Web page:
How Much Is LASIK Eye Surgery?
LASIK surgery offers tremendous value, especially compared to the costs of glasses or contacts, yet some surgeons use deceptive tactics such as cheap advertising that conceal hidden expenses.
The experience and expertise of your surgeon are critical components in determining the overall cost of LASIK procedures; this should be communicated during your consultation appointment.
Costs of LASIK Surgery
LASIK surgery is typically not covered by insurance as a cosmetic procedure. However, many LASIK centers or clinics provide financing options so patients can spread the cost over time and potentially experience significant savings by eliminating or reducing prescription glasses and contact lenses. This can help patients manage the expense associated with LASIK while potentially realizing significant cost-cutting benefits over time by eliminating or reducing dependence on glasses and contact lenses altogether.
At your LASIK consultation, the surgeon will administer several tests to make sure you’re an ideal candidate for this procedure. These will assess the strength and stability of your vision and any medical conditions that could compromise its results. An ophthalmologist will test corneas to ensure LASIK can be safely conducted while mapping out your surface eyes to establish your refractive error.
As part of their evaluation to assess eligibility for LASIK surgery, an ophthalmologist will consider your desired level of vision correction and individual preferences when creating a price quote for the total cost of LASIK surgery; this estimate includes surgeon’s fee, facility fees, medication costs, etc. Furthermore, your surgeon may recommend “custom” LASIK techniques that cost slightly more than standard ones to accommodate more extensive prescriptions requiring fine-tuning laser procedures post-primary surgery.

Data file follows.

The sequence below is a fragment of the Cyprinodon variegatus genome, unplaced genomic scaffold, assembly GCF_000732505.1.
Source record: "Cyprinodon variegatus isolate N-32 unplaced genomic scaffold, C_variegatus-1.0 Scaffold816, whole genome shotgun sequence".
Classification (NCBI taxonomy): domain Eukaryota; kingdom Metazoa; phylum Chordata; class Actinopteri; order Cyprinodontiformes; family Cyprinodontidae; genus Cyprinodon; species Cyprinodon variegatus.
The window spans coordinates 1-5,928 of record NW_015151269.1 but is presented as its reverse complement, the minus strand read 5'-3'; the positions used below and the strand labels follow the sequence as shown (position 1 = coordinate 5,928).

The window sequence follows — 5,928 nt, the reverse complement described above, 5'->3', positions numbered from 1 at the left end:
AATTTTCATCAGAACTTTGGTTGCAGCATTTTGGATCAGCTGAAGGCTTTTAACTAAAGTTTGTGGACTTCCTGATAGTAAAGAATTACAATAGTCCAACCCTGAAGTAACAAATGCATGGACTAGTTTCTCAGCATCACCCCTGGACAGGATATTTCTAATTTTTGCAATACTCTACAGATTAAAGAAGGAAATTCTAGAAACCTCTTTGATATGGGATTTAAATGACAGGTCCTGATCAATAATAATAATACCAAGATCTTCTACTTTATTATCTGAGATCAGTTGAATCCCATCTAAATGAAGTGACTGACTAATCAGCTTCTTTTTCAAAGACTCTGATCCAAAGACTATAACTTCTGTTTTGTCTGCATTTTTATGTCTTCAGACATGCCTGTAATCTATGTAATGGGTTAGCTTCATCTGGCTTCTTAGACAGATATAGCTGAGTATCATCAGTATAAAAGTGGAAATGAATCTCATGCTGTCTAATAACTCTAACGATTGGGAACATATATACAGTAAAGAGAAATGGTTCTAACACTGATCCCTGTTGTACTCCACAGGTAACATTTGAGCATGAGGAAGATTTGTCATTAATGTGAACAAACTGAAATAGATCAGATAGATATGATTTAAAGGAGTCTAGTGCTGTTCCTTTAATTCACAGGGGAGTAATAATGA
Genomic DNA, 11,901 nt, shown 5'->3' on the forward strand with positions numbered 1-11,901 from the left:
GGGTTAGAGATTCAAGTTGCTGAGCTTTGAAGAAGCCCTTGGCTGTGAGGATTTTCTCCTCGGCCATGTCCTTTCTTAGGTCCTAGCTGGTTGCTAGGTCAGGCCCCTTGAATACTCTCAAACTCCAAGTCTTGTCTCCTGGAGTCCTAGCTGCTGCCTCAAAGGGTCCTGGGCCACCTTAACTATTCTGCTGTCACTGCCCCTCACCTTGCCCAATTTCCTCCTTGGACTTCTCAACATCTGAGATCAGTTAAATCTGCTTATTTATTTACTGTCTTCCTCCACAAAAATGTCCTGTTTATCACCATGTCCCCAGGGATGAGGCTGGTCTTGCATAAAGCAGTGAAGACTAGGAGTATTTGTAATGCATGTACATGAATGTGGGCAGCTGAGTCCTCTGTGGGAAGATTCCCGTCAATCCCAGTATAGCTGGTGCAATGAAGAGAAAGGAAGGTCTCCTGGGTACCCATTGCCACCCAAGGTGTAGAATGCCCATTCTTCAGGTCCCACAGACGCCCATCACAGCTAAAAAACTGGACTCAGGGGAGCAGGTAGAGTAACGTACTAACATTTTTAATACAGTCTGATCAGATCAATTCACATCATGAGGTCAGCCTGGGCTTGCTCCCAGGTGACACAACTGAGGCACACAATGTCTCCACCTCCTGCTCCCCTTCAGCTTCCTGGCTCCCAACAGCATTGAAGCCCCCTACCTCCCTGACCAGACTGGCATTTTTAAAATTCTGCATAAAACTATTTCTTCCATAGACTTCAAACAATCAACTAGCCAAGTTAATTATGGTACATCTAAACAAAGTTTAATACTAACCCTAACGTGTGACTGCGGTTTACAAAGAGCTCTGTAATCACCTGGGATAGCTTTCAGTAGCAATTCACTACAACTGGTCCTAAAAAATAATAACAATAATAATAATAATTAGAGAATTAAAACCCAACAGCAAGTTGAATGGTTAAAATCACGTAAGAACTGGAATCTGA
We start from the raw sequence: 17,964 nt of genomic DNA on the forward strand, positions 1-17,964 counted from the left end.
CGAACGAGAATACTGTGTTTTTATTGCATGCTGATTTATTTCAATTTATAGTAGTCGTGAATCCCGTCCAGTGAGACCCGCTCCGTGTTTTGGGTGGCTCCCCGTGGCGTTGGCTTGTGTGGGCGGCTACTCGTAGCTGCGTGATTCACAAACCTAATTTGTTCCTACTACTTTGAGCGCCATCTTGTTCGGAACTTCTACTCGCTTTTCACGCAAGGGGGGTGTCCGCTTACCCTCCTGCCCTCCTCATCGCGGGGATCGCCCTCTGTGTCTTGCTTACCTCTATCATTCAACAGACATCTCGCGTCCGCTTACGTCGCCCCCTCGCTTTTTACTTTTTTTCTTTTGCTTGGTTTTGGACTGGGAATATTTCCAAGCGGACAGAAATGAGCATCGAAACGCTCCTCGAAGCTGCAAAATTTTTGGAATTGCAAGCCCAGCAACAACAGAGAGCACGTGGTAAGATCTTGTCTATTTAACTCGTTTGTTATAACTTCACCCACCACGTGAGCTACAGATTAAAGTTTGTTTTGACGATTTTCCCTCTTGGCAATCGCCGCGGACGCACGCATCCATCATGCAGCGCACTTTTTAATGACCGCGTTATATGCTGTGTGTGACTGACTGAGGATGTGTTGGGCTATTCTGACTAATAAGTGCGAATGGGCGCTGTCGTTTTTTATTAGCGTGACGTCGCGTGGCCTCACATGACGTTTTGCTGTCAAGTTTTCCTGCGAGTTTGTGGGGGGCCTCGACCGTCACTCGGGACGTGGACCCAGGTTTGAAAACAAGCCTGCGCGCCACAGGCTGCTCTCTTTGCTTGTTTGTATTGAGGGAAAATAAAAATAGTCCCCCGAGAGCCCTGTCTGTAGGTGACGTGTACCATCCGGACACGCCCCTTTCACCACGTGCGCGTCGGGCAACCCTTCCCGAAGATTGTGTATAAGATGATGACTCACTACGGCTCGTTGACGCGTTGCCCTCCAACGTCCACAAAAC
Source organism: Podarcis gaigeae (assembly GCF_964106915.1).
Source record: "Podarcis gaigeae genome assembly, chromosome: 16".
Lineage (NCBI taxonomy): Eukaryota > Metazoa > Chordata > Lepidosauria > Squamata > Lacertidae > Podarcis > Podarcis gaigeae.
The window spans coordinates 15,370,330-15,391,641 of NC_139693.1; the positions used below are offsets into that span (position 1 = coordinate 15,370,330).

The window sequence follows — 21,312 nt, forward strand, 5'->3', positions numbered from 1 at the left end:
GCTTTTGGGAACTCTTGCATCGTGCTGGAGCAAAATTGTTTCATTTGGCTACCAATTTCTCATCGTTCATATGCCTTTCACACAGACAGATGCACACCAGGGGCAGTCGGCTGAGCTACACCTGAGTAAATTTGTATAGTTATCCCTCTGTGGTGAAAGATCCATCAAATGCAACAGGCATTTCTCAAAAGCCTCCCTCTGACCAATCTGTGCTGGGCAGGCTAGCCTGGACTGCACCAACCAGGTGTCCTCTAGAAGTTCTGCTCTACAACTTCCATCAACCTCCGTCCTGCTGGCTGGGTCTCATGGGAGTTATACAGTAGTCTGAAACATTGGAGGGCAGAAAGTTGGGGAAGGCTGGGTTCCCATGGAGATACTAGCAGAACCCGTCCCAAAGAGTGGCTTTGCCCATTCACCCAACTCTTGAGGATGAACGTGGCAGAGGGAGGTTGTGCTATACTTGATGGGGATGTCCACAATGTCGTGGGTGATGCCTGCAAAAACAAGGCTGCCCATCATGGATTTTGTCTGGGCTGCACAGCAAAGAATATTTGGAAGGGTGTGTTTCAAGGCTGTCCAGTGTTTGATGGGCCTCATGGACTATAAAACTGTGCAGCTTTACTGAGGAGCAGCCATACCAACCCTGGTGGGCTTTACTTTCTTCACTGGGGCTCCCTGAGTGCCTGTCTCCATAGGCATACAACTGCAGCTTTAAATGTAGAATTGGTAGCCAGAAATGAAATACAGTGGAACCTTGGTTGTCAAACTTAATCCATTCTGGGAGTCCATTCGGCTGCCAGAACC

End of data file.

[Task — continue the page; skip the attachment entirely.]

Your eye doctor will conduct an in-depth medical history review and screen for conditions that would disqualify you for LASIK surgery, including herpes infections, keratoconus, dry eyes, and other eye diseases. Furthermore, individuals suffering from diabetes, rheumatoid arthritis, lupus, or cataracts should discuss whether they would make suitable candidates for LASIK.
Before your pre-operative tests, you will be advised to refrain from wearing contact lenses for five to seven days; your ophthalmologist will inform you exactly how long this should last before surgery.
Your doctor will conduct the test by measuring corneal thickness and curvature, pupillary size in bright light and darkness conditions, and your refractive error. They’ll also check tear quality to assess any risk for dry eye syndrome.
Your consent form will also confirm that you understand the procedure and risks. On surgery day, arrange for transportation as you won’t be able to drive afterward; also, bring along your medical insurance card and prescription eye drops after surgery to aid healing; in most cases, you’ll reach your vision goals and no longer require glasses or contacts!
The doctor will perform a complete physical examination on both eyes at your eye exam. He or she will assess their overall health, evaluate cornea thickness, measure refractive error, and discuss any medical history or health complications you have that require medication or health conditions for treatment. All this data helps the physician formulate a personalized treatment plan just for you.
Before beginning the procedure, your doctor will administer eyedrops to numb your eyes and create a flap in your cornea using laser surgery to reshape tissue beneath. They then replace and secure this flap before giving eyedrops as a preventative measure against infection or inflammation.
After surgery, you will need to wear an eye shield or patch and avoid rubbing them, as this can cause irritation and blurriness of vision. Sleep is also highly beneficial as this will speed your recovery.